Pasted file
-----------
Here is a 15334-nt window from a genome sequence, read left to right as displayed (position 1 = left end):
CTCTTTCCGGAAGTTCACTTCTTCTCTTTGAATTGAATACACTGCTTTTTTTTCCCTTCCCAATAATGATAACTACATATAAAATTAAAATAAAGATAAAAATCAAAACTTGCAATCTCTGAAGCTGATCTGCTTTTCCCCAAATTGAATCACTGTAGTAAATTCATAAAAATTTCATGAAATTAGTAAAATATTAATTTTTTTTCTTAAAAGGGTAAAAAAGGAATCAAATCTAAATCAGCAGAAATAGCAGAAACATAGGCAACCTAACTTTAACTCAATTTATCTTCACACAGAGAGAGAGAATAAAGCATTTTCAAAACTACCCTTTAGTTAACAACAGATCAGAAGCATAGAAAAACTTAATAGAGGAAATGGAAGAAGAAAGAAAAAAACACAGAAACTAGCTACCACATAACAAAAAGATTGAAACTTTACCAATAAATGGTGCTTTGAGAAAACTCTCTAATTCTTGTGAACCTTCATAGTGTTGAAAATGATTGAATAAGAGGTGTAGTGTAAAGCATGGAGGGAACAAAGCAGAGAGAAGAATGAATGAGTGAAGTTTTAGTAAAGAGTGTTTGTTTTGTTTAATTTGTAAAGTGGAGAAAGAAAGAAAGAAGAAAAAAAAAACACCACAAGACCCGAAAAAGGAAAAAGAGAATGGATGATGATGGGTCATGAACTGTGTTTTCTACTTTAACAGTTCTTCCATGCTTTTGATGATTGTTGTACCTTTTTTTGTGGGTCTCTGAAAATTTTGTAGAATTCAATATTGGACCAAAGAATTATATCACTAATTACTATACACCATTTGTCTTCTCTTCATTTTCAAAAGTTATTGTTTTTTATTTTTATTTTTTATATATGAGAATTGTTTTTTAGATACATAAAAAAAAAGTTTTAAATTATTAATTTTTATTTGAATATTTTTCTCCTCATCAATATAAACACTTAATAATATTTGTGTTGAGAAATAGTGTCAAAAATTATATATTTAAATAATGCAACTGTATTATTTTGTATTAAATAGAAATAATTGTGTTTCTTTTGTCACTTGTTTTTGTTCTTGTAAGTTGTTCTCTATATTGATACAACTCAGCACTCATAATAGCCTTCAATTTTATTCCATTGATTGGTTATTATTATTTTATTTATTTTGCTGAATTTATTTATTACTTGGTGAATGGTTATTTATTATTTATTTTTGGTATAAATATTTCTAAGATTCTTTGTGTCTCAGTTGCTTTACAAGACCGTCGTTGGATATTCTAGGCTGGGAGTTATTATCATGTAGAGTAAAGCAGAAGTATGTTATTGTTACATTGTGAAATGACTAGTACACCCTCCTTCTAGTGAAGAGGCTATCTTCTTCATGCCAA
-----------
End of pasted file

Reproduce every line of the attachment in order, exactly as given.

Here is a 15334-nt window from a genome sequence, read left to right as displayed (position 1 = left end):
CTCTTTCCGGAAGTTCACTTCTTCTCTTTGAATTGAATACACTGCTTTTTTTTCCCTTCCCAATAATGATAACTACATATAAAATTAAAATAAAGATAAAAATCAAAACTTGCAATCTCTGAAGCTGATCTGCTTTTCCCCAAATTGAATCACTGTAGTAAATTCATAAAAATTTCATGAAATTAGTAAAATATTAATTTTTTTTCTTAAAAGGGTAAAAAAGGAATCAAATCTAAATCAGCAGAAATAGCAGAAACATAGGCAACCTAACTTTAACTCAATTTATCTTCACACAGAGAGAGAGAATAAAGCATTTTCAAAACTACCCTTTAGTTAACAACAGATCAGAAGCATAGAAAAACTTAATAGAGGAAATGGAAGAAGAAAGAAAAAAACACAGAAACTAGCTACCACATAACAAAAAGATTGAAACTTTACCAATAAATGGTGCTTTGAGAAAACTCTCTAATTCTTGTGAACCTTCATAGTGTTGAAAATGATTGAATAAGAGGTGTAGTGTAAAGCATGGAGGGAACAAAGCAGAGAGAAGAATGAATGAGTGAAGTTTTAGTAAAGAGTGTTTGTTTTGTTTAATTTGTAAAGTGGAGAAAGAAAGAAAGAAGAAAAAAAAAACACCACAAGACCCGAAAAAGGAAAAAGAGAATGGATGATGATGGGTCATGAACTGTGTTTTCTACTTTAACAGTTCTTCCATGCTTTTGATGATTGTTGTACCTTTTTTTGTGGGTCTCTGAAAATTTTGTAGAATTCAATATTGGACCAAAGAATTATATCACTAATTACTATACACCATTTGTCTTCTCTTCATTTTCAAAAGTTATTGTTTTTTATTTTTATTTTTTATATATGAGAATTGTTTTTTAGATACATAAAAAAAAAGTTTTAAATTATTAATTTTTATTTGAATATTTTTCTCCTCATCAATATAAACACTTAATAATATTTGTGTTGAGAAATAGTGTCAAAAATTATATATTTAAATAATGCAACTGTATTATTTTGTATTAAATAGAAATAATTGTGTTTCTTTTGTCACTTGTTTTTGTTCTTGTAAGTTGTTCTCTATATTGATACAACTCAGCACTCATAATAGCCTTCAATTTTATTCCATTGATTGGTTATTATTATTTTATTTATTTTGCTGAATTTATTTATTACTTGGTGAATGGTTATTTATTATTTATTTTTGGTATAAATATTTCTAAGATTCTTTGTGTCTCAGTTGCTTTACAAGACCGTCGTTGGATATTCTAGGCTGGGAGTTATTATCATGTAGAGTAAAGCAGAAGTATGTTATTGTTACATTGTGAAATGACTAGTACACCCTCCTTCTAGTGAAGAGGCTATCTTCTTCATGCCAA